Indeed, though Westridge was founded upon a vision for gender equity, it is well documented today that women’s movements across the decades of U.S. history have often left women of color behind, and I fear that we have too. It is with great sadness that I acknowledge that racial inequity exists today at Westridge. This summer I had conversations with many Black/African American alumnae, and other community members of color, who told me of painful bias, prejudice, and racial trauma they experienced at Westridge. While difficult to hear, I was humbled by their courage to step forward.
Alumnae and students are asking us to make change and do better for students at Westridge today and in the future. To examine our practices, take action, and increase representation on our campus and in our curriculum to create a school where everyone is safe and valued for who they are. True change will take a community and long-term institutional commitment and we look forward to working together this year and beyond.
So, at this moment, August 26, 2020, how do we strive to rise?
We must strive to rise to the challenge of a school year that as of now, during COVID-19, is forcing us to learn and connect remotely. We must focus on academic excellence and social and emotional learning and connection.
We must strive to rise to work together, and commit to helping others – and with goodness, an attribute that has long been associated with who we strive to be at Westridge, encompassing all that it means to love, and embrace humanity.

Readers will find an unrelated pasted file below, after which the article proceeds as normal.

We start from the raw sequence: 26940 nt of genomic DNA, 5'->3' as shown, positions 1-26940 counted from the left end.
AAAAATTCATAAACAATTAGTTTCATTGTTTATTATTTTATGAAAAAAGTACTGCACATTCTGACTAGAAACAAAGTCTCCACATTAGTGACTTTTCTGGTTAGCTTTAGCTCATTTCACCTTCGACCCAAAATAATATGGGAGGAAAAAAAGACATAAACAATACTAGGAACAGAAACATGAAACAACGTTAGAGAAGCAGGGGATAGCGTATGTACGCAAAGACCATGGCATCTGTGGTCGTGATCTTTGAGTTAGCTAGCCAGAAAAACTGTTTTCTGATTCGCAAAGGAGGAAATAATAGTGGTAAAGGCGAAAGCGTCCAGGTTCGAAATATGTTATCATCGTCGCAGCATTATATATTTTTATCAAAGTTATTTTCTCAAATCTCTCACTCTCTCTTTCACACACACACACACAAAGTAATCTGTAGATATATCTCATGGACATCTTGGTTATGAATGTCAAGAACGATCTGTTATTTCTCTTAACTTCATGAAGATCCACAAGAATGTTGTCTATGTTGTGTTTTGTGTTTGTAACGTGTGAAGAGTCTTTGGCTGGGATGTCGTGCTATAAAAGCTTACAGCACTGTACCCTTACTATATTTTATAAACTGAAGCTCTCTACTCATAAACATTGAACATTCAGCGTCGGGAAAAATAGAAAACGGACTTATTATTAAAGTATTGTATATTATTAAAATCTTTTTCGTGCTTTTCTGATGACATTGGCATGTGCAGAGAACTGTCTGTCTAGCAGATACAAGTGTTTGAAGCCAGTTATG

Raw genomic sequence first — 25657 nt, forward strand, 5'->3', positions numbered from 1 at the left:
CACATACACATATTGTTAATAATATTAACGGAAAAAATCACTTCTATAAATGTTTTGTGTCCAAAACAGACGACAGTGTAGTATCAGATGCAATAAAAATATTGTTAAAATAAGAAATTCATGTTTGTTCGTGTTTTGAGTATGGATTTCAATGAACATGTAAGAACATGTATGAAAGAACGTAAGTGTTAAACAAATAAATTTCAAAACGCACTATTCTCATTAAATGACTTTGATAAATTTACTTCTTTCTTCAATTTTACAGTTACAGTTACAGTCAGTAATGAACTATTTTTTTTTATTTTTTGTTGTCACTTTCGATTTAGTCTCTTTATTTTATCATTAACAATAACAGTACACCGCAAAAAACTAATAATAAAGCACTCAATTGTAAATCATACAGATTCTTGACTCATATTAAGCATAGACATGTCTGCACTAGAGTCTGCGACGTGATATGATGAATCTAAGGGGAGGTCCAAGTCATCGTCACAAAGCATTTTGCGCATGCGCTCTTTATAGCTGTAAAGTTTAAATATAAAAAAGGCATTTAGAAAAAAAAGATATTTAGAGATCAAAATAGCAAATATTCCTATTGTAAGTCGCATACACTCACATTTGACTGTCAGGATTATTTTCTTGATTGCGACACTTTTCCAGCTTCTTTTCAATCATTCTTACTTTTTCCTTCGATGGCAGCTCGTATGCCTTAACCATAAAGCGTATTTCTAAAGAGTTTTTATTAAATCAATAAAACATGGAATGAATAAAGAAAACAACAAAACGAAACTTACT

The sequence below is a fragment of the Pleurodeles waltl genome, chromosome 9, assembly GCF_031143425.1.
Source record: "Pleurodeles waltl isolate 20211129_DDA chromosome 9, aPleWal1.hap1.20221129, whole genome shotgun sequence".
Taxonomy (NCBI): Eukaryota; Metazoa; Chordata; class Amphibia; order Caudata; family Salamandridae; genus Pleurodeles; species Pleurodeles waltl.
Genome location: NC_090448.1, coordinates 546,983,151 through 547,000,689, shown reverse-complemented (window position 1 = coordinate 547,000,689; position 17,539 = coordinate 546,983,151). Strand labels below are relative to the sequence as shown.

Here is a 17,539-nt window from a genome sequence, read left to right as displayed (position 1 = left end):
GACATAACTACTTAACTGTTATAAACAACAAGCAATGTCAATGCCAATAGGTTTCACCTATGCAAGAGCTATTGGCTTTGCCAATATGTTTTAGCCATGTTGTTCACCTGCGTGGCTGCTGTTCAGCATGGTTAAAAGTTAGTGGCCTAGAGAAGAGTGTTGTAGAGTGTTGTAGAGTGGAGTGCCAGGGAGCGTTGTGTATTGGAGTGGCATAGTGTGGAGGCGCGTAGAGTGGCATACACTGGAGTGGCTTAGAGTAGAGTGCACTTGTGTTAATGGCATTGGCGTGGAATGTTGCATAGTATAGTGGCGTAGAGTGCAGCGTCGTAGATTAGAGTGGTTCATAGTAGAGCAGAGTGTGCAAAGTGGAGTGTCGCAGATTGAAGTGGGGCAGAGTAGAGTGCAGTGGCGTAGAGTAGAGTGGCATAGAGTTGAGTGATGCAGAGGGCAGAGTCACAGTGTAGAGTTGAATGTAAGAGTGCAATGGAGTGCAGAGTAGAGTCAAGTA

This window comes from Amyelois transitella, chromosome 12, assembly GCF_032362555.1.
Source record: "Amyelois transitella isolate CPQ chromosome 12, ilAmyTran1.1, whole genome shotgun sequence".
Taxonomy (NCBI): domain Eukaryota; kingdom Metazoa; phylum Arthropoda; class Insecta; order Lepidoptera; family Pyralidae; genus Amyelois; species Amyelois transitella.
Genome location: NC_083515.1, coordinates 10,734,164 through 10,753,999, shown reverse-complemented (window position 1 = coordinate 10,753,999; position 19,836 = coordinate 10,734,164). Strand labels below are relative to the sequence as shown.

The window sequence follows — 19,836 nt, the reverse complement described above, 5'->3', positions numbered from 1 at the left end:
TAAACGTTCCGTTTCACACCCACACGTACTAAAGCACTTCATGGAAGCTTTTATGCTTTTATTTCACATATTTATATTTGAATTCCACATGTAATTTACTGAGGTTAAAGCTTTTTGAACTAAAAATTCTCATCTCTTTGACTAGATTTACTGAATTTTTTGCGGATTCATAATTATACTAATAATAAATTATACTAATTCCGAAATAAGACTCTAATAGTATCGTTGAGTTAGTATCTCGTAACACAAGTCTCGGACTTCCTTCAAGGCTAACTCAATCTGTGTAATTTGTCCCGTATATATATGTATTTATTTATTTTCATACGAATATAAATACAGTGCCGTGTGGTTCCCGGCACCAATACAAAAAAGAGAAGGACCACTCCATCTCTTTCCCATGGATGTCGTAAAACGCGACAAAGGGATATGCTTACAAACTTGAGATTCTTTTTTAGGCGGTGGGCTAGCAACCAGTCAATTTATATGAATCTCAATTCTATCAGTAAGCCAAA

We must strive to provide our newest students and families, particularly our fourth graders, the warmth and support that they need to rise and thrive at Westridge. And we need to encourage and engage each other, particularly our seniors, to make sure that we live in the here and now and make every moment as positive as possible.
And, we must strive to rise by examining who we are as institution, no matter how uncomfortable it may be. Are we really living up to our values and ideals? How do racism and bias show up at Westridge and how can we confront them? Are we supporting all of our students not equally but equitably in the ways that they need to thrive? How will we hold ourselves accountable? What are we going to do to make systemic change and how will we know, if, and when, we have achieved it?Status quo is NOT an option.
We strive – and we rise. It is in the very DNA of our school and in the determination and commitment of those of us who hold our students lives and futures in our hands. By working together, we can as Jim Collins states in Great by Choice:
- Not merely react, but create
- Not merely survive but prevail
- Not merely succeed, but thrive
Together, we must promise that no matter how difficult the situation in which find ourselves – we WILL strive to rise. Our school motto, “We Strive to Rise” has to be so much more than a refrain that appears in our school song. It should be a mantra that guides and challenge us, every day. And, in keeping with the closing line of our school song, our alma mater, it has to be for Westridge ONE and ALL!
This concludes our event this morning. Thank you for joining us today. We look forward to learning and growing together this year. And now – the Madrigals will close our Convocation singing Surgere Tentamus. Feel free to join along!
- Collins, Jim and Hansen, Morten T. Great By Choice: Uncertainty, Chaos and Luck –Why Some Thrive despite Them All. Harper Collins, 2011.
- Scoble, Fran Norris. Her Chosen Path: The Story of Mary Lowther Ranney. Balcony Press, 2014.
- Scoble, Fran Norris. Westridge School: A Centennial History. Balcony Press, 2014.
- Westridge School Archives